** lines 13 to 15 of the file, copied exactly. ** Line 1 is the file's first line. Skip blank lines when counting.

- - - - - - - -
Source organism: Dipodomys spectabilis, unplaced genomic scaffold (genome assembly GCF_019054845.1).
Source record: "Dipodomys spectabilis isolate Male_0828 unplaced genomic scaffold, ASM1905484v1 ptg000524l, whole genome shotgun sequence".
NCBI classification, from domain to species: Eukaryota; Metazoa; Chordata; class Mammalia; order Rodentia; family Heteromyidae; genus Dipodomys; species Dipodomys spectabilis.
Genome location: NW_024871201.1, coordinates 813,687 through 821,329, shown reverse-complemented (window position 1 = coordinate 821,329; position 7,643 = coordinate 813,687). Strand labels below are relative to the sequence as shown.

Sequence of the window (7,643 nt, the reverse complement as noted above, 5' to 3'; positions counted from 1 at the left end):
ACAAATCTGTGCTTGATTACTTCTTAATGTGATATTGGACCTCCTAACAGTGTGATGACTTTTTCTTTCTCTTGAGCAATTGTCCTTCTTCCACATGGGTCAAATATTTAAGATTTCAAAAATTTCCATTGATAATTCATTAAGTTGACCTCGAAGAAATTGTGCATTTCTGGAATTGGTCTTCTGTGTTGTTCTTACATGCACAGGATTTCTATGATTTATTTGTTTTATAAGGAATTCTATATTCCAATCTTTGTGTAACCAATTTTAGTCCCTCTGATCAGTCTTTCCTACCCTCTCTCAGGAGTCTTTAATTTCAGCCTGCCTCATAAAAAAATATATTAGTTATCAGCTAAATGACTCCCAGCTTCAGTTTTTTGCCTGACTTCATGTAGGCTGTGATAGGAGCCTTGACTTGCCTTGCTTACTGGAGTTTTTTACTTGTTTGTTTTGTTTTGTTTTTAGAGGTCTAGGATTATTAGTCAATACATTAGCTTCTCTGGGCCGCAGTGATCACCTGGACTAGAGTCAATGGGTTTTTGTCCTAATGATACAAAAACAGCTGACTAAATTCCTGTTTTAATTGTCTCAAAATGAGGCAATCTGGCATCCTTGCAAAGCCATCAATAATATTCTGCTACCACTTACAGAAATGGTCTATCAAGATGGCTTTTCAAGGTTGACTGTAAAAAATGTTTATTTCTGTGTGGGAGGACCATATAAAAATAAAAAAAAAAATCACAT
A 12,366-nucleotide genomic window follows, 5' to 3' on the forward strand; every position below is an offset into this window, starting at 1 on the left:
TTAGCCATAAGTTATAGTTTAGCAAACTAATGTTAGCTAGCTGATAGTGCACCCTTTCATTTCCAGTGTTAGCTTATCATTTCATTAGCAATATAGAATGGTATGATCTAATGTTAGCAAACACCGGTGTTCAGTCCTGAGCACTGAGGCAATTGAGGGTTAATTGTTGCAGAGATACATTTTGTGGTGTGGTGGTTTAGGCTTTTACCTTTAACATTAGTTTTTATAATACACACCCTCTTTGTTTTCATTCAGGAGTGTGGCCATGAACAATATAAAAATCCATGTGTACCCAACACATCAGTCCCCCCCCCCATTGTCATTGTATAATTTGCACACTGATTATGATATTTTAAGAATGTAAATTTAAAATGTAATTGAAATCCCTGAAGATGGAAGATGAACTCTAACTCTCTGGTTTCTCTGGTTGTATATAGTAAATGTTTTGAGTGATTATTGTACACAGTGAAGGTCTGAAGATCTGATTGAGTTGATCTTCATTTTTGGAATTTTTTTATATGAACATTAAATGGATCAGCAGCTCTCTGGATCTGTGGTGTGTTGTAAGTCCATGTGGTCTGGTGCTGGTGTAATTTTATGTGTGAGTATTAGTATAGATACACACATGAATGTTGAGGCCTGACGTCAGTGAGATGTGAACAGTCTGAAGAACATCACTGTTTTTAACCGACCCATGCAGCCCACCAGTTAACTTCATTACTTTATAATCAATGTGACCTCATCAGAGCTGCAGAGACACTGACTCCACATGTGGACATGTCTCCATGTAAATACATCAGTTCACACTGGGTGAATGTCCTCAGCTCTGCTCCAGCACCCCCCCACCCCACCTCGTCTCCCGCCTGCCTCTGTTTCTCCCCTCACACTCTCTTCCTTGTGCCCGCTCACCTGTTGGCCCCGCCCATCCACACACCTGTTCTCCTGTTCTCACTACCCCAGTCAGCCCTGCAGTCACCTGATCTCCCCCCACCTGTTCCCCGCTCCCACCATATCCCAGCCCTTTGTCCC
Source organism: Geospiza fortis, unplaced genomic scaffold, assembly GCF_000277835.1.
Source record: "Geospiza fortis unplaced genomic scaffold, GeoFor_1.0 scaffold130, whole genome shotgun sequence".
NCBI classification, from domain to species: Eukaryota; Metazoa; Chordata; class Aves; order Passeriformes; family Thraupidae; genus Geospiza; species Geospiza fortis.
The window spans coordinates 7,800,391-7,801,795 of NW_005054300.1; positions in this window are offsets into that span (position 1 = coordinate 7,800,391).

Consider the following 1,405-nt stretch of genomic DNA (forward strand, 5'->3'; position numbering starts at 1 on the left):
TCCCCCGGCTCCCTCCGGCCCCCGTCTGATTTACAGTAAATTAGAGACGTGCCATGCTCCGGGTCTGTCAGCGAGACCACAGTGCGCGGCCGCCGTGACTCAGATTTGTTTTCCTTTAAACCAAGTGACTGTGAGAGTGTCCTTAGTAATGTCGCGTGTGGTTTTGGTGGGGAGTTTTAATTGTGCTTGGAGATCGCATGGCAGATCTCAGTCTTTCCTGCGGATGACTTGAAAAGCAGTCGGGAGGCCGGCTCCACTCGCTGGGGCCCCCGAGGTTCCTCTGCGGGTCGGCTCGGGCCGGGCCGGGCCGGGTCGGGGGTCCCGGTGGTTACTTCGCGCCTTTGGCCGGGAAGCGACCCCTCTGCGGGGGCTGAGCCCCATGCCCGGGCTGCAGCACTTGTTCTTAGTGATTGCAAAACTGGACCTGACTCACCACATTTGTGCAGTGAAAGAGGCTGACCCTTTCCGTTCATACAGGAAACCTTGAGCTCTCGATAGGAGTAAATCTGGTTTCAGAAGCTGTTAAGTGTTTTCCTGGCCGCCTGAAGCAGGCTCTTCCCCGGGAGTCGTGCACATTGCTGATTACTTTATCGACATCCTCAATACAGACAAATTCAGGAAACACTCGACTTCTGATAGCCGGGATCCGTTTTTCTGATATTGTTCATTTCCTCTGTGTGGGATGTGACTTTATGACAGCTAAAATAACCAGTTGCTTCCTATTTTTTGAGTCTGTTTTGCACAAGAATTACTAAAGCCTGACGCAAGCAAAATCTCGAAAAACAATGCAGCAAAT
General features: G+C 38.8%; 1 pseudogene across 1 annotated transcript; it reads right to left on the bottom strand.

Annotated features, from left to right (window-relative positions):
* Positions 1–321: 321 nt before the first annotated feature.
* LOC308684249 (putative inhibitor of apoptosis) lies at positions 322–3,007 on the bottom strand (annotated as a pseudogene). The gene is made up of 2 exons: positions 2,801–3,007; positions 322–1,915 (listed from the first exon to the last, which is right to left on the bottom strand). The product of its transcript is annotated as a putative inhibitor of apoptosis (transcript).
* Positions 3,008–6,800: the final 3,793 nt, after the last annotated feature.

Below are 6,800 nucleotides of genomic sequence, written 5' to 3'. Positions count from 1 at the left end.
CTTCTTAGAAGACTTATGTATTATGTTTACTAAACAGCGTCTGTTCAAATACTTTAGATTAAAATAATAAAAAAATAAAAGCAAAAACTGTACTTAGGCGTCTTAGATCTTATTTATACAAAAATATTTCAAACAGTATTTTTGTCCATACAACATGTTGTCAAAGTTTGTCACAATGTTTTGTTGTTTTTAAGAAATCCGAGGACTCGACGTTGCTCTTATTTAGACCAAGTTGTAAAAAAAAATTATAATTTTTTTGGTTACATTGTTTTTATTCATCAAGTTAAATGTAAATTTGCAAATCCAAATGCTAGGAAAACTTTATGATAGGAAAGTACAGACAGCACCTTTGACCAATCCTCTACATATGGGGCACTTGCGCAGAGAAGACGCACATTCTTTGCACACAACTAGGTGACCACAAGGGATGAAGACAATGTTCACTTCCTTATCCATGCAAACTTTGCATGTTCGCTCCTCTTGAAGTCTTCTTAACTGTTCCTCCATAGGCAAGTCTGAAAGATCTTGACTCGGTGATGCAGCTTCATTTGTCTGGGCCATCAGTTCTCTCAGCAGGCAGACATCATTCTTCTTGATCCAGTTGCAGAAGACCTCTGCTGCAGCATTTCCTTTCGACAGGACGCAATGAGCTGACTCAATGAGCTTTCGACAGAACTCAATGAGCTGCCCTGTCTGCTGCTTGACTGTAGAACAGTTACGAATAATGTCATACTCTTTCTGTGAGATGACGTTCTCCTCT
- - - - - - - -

Consider the following 1,405-nt stretch of genomic DNA (forward strand, 5'->3'; position numbering starts at 1 on the left):
TCCCCCGGCTCCCTCCGGCCCCCGTCTGATTTACAGTAAATTAGAGACGTGCCATGCTCCGGGTCTGTCAGCGAGACCACAGTGCGCGGCCGCCGTGACTCAGATTTGTTTTCCTTTAAACCAAGTGACTGTGAGAGTGTCCTTAGTAATGTCGCGTGTGGTTTTGGTGGGGAGTTTTAATTGTGCTTGGAGATCGCATGGCAGATCTCAGTCTTTCCTGCGGATGACTTGAAAAGCAGTCGGGAGGCCGGCTCCACTCGCTGGGGCCCCCGAGGTTCCTCTGCGGGTCGGCTCGGGCCGGGCCGGGCCGGGTCGGGGGTCCCGGTGGTTACTTCGCGCCTTTGGCCGGGAAGCGACCCCTCTGCGGGGGCTGAGCCCCATGCCCGGGCTGCAGCACTTGTTCTTAGTGATTGCAAAACTGGACCTGACTCACCACATTTGTGCAGTGAAAGAGGCTGACCCTTTCCGTTCATACAGGAAACCTTGAGCTCTCGATAGGAGTAAATCTGGTTTCAGAAGCTGTTAAGTGTTTTCCTGGCCGCCTGAAGCAGGCTCTTCCCCGGGAGTCGTGCACATTGCTGATTACTTTATCGACATCCTCAATACAGACAAATTCAGGAAACACTCGACTTCTGATAGCCGGGATCCGTTTTTCTGATATTGTTCATTTCCTCTGTGTGGGATGTGACTTTATGACAGCTAAAATAACCAGTTGCTTCCTATTTTTTGAGTCTGTTTTGCACAAGAATTACTAAAGCCTGACGCAAGCAAAATCTCGAAAAACAATGCAGCAAAT
General features: G+C 38.8%; 1 pseudogene across 1 annotated transcript; it reads right to left on the bottom strand.